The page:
verb (used with object), stung or (Obsolete) stang; stung; sting·ing.
verb (used without object), stung or (Obsolete) stang; stung; sting·ing.
- confidence game.
- an ostensibly illegal operation, as the buying of stolen goods or the bribing of public officials, used by undercover investigators to collect evidence of wrongdoing.
Origin of sting
Related Words for stingbite, inspire, hurt, burn, poke, injure, electrify, needle, wound, prickle, pique, tingle, smart
Examples from the Web for sting
Contemporary Examples of sting
Sting took over the lead role to try to draw an audience, but his thumpingly inspirational score was already the hero of the show.Hedwig, Hugh & Michael Cera: 12 Powerhouse Theater Performances of 2014
December 31, 2014
And unless Republicans start pursuing very different priorities in Congress, that prognosis could sting.GOP Senate Can't Resist a ‘War on Women’
November 11, 2014
Now Sting gets his turn, with this musical that he based on his own experiences growing up near a shipyard.Fall Broadway Preview: 'This Is Our Youth,' Bradley Cooper as ‘The Elephant Man,' and More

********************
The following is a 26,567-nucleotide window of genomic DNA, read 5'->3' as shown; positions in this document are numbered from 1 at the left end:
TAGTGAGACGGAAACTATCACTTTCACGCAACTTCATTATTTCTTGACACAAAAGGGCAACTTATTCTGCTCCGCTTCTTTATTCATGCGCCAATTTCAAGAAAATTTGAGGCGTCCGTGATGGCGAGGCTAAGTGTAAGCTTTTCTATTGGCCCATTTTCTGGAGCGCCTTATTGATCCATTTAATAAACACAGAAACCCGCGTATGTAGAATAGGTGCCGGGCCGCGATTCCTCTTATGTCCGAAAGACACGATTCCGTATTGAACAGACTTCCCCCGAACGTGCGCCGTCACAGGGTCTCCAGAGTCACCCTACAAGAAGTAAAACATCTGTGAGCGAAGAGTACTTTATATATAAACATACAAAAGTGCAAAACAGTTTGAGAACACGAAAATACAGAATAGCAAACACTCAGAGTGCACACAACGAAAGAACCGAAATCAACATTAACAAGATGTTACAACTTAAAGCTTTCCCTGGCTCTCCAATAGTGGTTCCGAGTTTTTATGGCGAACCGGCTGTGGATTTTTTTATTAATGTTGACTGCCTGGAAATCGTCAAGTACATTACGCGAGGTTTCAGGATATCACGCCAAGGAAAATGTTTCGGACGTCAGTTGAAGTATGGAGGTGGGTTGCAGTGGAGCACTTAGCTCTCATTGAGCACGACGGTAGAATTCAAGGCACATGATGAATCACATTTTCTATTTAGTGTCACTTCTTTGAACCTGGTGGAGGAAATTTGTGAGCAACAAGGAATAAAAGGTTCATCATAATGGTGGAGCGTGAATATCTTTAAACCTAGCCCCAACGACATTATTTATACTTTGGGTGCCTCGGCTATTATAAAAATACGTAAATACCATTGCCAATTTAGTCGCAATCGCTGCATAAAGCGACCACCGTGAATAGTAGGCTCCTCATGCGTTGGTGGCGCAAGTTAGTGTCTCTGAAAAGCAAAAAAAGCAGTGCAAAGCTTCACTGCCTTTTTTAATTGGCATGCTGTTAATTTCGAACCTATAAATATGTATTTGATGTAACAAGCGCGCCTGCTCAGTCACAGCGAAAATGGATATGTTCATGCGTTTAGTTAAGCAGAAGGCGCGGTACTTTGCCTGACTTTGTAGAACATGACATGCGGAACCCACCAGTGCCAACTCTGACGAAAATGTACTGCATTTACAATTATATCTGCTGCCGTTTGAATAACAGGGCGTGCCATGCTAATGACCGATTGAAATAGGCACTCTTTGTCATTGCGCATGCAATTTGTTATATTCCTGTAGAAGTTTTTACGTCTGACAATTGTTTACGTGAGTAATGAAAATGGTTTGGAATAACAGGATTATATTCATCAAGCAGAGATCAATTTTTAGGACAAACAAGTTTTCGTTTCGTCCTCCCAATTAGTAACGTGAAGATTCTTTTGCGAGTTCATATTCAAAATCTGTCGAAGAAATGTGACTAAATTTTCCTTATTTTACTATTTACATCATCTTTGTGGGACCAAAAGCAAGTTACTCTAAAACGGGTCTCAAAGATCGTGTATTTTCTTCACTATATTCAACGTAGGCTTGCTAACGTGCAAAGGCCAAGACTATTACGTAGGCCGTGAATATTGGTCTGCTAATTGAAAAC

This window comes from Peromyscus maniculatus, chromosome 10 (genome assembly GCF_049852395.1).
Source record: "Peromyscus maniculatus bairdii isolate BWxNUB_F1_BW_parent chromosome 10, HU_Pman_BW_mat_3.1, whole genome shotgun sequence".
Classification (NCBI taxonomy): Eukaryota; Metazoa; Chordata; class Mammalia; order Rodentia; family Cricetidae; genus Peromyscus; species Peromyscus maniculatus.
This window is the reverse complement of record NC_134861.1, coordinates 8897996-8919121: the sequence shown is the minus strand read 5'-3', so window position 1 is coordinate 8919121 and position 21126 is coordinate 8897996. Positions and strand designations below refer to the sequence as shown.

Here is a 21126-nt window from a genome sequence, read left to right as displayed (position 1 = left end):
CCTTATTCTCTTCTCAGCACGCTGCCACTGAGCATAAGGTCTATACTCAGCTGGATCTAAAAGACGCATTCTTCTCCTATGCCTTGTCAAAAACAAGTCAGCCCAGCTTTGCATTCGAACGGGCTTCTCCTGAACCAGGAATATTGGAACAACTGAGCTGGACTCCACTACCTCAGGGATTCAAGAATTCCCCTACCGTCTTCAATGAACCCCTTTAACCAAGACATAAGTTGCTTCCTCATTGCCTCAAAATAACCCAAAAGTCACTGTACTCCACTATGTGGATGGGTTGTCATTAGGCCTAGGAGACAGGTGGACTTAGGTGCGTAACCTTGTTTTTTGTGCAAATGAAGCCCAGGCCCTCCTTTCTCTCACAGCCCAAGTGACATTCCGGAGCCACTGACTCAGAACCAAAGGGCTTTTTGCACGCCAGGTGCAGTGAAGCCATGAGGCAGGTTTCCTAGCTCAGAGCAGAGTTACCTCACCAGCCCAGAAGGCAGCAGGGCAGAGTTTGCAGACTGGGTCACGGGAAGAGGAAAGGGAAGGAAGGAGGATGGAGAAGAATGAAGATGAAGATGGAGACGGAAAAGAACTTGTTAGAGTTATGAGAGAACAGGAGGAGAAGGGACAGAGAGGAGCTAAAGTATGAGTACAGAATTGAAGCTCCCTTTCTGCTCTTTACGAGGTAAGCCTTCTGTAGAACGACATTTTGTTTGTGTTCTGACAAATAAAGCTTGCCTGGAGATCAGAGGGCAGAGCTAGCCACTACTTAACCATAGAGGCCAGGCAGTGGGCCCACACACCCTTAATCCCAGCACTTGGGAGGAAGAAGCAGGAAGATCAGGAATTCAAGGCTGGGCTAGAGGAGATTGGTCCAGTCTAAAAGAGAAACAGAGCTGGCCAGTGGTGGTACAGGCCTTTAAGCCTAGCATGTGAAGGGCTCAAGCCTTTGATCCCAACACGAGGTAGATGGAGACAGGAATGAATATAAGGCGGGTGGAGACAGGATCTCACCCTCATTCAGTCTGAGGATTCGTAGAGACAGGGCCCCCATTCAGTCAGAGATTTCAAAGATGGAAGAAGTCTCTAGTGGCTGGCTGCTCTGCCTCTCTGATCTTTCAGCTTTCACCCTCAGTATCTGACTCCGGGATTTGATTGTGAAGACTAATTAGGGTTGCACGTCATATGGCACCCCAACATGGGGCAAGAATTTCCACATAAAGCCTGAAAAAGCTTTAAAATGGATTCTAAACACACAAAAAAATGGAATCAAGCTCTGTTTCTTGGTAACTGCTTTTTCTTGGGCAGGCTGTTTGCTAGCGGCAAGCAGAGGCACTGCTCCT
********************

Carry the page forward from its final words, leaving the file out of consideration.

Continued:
September 11, 2014
Strangely, he did this by diluting the sting of the ant scene.Whit Stillman on the 20th Anniversary of ‘Barcelona’, His New Amazon Series, and the Myth of the Ugly Expat
August 10, 2014
Note to Sting: An “albatross” in this context is more like “tens of thousands of dollars of student loan debt.”Sting and Hillary Are Just Like You: How the Very Rich Play at Being Very Ordinary
June 24, 2014
Historical Examples of sting
But this time there was a sting, of the sharpest, in the words themselves.Within the Law
It was the insult more than the pain; and from her—there was the sting of it.In the Midst of Alarms
He has through His death taken from death his sting, so that I have no cause to fear him more.Camps, Quarters and Casual Places
She met his gaze with a tenderness so great that the words lost all their sting.Tiverton Tales
She died of the sting, and was lost to him in the Underworld.Old Greek Folk Stories Told Anew
Josephine Preston Peabody
verb stings, stinging or stung
Word Origin for sting
Old English stingan "to prick with a small point" (of weapons, insects, plants, etc.), from Proto-Germanic *stenganan (cf. Old Norse stinga, Old High German stungen "to prick," Gothic us-stagg "to prick out," Old High German stanga, German stange "pole, perch," German stengel "stalk, stem"), from PIE *stengh-, nasalized form of root *stegh- "to prick, sting" (cf. Old English stagga "stag," Greek stokhos "pointed stake"). Specialized to insects late 15c. Slang meaning "to cheat, swindle" is from 1812.
Old English stincg, steng "act of stinging, stinging pain," from the root of sting (v.). Meaning "carefully planned theft or robbery" is attested from 1930; sense of "police undercover entrapment" first attested 1975.
see take the sting out of.